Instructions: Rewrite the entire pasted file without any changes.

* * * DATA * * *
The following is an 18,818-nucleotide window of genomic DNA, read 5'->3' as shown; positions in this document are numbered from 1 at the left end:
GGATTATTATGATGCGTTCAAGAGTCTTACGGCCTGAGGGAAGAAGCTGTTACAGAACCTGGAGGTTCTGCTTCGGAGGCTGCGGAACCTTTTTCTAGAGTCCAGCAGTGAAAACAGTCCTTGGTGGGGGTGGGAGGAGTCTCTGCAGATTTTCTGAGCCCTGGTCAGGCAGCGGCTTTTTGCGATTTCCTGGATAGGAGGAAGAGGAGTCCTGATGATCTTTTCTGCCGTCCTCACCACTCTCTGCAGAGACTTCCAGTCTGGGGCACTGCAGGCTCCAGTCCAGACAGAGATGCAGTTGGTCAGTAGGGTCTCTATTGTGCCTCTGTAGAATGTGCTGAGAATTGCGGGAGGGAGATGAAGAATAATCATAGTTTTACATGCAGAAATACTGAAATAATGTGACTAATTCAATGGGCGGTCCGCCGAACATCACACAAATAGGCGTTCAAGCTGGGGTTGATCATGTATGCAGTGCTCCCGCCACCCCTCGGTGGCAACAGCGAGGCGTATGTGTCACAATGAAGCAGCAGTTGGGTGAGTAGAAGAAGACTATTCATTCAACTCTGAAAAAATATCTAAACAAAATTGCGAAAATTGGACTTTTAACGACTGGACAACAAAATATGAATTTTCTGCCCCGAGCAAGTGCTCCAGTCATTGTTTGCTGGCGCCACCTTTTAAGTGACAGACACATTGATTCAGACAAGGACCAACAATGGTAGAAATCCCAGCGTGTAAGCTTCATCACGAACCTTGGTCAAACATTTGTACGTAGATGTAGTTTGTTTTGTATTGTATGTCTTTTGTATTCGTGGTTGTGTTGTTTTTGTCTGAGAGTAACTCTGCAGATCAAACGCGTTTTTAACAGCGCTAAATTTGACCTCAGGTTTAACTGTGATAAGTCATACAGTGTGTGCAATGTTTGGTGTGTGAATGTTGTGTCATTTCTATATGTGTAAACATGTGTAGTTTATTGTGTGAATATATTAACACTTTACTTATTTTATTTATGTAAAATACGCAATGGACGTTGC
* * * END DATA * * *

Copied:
The following is an 18,818-nucleotide window of genomic DNA, read 5'->3' as shown; positions in this document are numbered from 1 at the left end:
GGATTATTATGATGCGTTCAAGAGTCTTACGGCCTGAGGGAAGAAGCTGTTACAGAACCTGGAGGTTCTGCTTCGGAGGCTGCGGAACCTTTTTCTAGAGTCCAGCAGTGAAAACAGTCCTTGGTGGGGGTGGGAGGAGTCTCTGCAGATTTTCTGAGCCCTGGTCAGGCAGCGGCTTTTTGCGATTTCCTGGATAGGAGGAAGAGGAGTCCTGATGATCTTTTCTGCCGTCCTCACCACTCTCTGCAGAGACTTCCAGTCTGGGGCACTGCAGGCTCCAGTCCAGACAGAGATGCAGTTGGTCAGTAGGGTCTCTATTGTGCCTCTGTAGAATGTGCTGAGAATTGCGGGAGGGAGATGAAGAATAATCATAGTTTTACATGCAGAAATACTGAAATAATGTGACTAATTCAATGGGCGGTCCGCCGAACATCACACAAATAGGCGTTCAAGCTGGGGTTGATCATGTATGCAGTGCTCCCGCCACCCCTCGGTGGCAACAGCGAGGCGTATGTGTCACAATGAAGCAGCAGTTGGGTGAGTAGAAGAAGACTATTCATTCAACTCTGAAAAAATATCTAAACAAAATTGCGAAAATTGGACTTTTAACGACTGGACAACAAAATATGAATTTTCTGCCCCGAGCAAGTGCTCCAGTCATTGTTTGCTGGCGCCACCTTTTAAGTGACAGACACATTGATTCAGACAAGGACCAACAATGGTAGAAATCCCAGCGTGTAAGCTTCATCACGAACCTTGGTCAAACATTTGTACGTAGATGTAGTTTGTTTTGTATTGTATGTCTTTTGTATTCGTGGTTGTGTTGTTTTTGTCTGAGAGTAACTCTGCAGATCAAACGCGTTTTTAACAGCGCTAAATTTGACCTCAGGTTTAACTGTGATAAGTCATACAGTGTGTGCAATGTTTGGTGTGTGAATGTTGTGTCATTTCTATATGTGTAAACATGTGTAGTTTATTGTGTGAATATATTAACACTTTACTTATTTTATTTATGTAAAATACGCAATGGACGTTGC